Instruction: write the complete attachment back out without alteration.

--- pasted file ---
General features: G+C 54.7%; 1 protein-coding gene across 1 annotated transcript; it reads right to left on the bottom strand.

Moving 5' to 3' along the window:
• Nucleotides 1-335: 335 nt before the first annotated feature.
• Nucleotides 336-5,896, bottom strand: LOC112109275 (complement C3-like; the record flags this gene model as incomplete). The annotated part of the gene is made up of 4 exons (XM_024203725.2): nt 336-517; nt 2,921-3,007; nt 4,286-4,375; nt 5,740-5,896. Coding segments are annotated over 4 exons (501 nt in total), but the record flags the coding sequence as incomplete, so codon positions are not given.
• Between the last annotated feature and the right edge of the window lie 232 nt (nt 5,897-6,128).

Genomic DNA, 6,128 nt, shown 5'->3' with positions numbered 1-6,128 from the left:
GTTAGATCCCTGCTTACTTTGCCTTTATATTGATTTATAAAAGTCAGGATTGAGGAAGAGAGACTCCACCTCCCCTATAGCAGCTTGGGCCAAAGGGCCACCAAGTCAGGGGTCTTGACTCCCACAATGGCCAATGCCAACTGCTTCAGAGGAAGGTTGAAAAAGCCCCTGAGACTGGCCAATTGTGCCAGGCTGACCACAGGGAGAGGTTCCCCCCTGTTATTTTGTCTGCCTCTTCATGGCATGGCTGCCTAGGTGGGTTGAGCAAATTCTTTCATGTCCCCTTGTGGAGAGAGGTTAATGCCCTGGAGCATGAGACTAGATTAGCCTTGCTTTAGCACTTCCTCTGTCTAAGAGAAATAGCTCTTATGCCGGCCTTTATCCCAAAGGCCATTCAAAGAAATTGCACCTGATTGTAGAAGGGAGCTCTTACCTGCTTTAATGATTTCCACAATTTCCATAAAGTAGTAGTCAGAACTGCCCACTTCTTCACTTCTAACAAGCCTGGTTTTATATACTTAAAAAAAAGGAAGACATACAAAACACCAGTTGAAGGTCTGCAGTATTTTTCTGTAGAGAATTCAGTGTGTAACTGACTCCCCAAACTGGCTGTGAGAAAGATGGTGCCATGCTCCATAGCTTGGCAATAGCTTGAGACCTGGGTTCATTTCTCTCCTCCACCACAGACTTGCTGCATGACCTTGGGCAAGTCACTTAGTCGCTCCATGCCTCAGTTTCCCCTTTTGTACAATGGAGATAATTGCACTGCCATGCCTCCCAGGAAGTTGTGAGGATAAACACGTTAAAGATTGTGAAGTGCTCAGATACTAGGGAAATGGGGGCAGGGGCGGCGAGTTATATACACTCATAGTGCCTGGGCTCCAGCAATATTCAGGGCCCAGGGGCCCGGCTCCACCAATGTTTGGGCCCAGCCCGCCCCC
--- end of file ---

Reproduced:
General features: G+C 54.7%; 1 protein-coding gene across 1 annotated transcript; it reads right to left on the bottom strand.

Moving 5' to 3' along the window:
• Nucleotides 1-335: 335 nt before the first annotated feature.
• Nucleotides 336-5,896, bottom strand: LOC112109275 (complement C3-like; the record flags this gene model as incomplete). The annotated part of the gene is made up of 4 exons (XM_024203725.2): nt 336-517; nt 2,921-3,007; nt 4,286-4,375; nt 5,740-5,896. Coding segments are annotated over 4 exons (501 nt in total), but the record flags the coding sequence as incomplete, so codon positions are not given.
• Between the last annotated feature and the right edge of the window lie 232 nt (nt 5,897-6,128).

Genomic DNA, 6,128 nt, shown 5'->3' with positions numbered 1-6,128 from the left:
GTTAGATCCCTGCTTACTTTGCCTTTATATTGATTTATAAAAGTCAGGATTGAGGAAGAGAGACTCCACCTCCCCTATAGCAGCTTGGGCCAAAGGGCCACCAAGTCAGGGGTCTTGACTCCCACAATGGCCAATGCCAACTGCTTCAGAGGAAGGTTGAAAAAGCCCCTGAGACTGGCCAATTGTGCCAGGCTGACCACAGGGAGAGGTTCCCCCCTGTTATTTTGTCTGCCTCTTCATGGCATGGCTGCCTAGGTGGGTTGAGCAAATTCTTTCATGTCCCCTTGTGGAGAGAGGTTAATGCCCTGGAGCATGAGACTAGATTAGCCTTGCTTTAGCACTTCCTCTGTCTAAGAGAAATAGCTCTTATGCCGGCCTTTATCCCAAAGGCCATTCAAAGAAATTGCACCTGATTGTAGAAGGGAGCTCTTACCTGCTTTAATGATTTCCACAATTTCCATAAAGTAGTAGTCAGAACTGCCCACTTCTTCACTTCTAACAAGCCTGGTTTTATATACTTAAAAAAAAGGAAGACATACAAAACACCAGTTGAAGGTCTGCAGTATTTTTCTGTAGAGAATTCAGTGTGTAACTGACTCCCCAAACTGGCTGTGAGAAAGATGGTGCCATGCTCCATAGCTTGGCAATAGCTTGAGACCTGGGTTCATTTCTCTCCTCCACCACAGACTTGCTGCATGACCTTGGGCAAGTCACTTAGTCGCTCCATGCCTCAGTTTCCCCTTTTGTACAATGGAGATAATTGCACTGCCATGCCTCCCAGGAAGTTGTGAGGATAAACACGTTAAAGATTGTGAAGTGCTCAGATACTAGGGAAATGGGGGCAGGGGCGGCGAGTTATATACACTCATAGTGCCTGGGCTCCAGCAATATTCAGGGCCCAGGGGCCCGGCTCCACCAATGTTTGGGCCCAGCCCGCCCCC